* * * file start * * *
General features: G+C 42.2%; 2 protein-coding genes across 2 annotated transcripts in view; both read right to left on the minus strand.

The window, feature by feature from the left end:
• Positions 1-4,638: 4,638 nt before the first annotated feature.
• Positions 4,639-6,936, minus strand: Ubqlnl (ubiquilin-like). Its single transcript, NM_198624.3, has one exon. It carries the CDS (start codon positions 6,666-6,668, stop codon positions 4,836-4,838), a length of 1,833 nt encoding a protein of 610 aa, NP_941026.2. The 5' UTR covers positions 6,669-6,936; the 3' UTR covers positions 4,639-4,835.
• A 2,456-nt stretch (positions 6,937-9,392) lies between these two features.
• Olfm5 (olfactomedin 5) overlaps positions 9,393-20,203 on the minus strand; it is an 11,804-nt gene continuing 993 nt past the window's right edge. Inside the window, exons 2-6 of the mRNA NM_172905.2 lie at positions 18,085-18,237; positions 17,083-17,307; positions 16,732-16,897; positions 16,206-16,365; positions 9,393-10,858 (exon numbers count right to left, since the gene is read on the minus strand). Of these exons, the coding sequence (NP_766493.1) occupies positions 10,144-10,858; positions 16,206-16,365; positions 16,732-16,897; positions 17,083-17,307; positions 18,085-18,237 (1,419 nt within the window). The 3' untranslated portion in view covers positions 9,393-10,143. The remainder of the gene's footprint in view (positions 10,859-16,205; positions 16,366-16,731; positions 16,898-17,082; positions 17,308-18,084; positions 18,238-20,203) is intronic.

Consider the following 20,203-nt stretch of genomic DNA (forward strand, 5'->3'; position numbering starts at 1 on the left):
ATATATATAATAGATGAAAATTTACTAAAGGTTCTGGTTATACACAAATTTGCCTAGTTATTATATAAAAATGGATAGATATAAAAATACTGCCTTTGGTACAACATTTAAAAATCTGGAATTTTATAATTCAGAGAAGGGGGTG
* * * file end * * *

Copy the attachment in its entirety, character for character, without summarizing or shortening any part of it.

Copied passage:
General features: G+C 42.2%; 2 protein-coding genes across 2 annotated transcripts in view; both read right to left on the minus strand.

The window, feature by feature from the left end:
• Positions 1-4,638: 4,638 nt before the first annotated feature.
• Positions 4,639-6,936, minus strand: Ubqlnl (ubiquilin-like). Its single transcript, NM_198624.3, has one exon. It carries the CDS (start codon positions 6,666-6,668, stop codon positions 4,836-4,838), a length of 1,833 nt encoding a protein of 610 aa, NP_941026.2. The 5' UTR covers positions 6,669-6,936; the 3' UTR covers positions 4,639-4,835.
• A 2,456-nt stretch (positions 6,937-9,392) lies between these two features.
• Olfm5 (olfactomedin 5) overlaps positions 9,393-20,203 on the minus strand; it is an 11,804-nt gene continuing 993 nt past the window's right edge. Inside the window, exons 2-6 of the mRNA NM_172905.2 lie at positions 18,085-18,237; positions 17,083-17,307; positions 16,732-16,897; positions 16,206-16,365; positions 9,393-10,858 (exon numbers count right to left, since the gene is read on the minus strand). Of these exons, the coding sequence (NP_766493.1) occupies positions 10,144-10,858; positions 16,206-16,365; positions 16,732-16,897; positions 17,083-17,307; positions 18,085-18,237 (1,419 nt within the window). The 3' untranslated portion in view covers positions 9,393-10,143. The remainder of the gene's footprint in view (positions 10,859-16,205; positions 16,366-16,731; positions 16,898-17,082; positions 17,308-18,084; positions 18,238-20,203) is intronic.

Consider the following 20,203-nt stretch of genomic DNA (forward strand, 5'->3'; position numbering starts at 1 on the left):
ATATATATAATAGATGAAAATTTACTAAAGGTTCTGGTTATACACAAATTTGCCTAGTTATTATATAAAAATGGATAGATATAAAAATACTGCCTTTGGTACAACATTTAAAAATCTGGAATTTTATAATTCAGAGAAGGGGGTG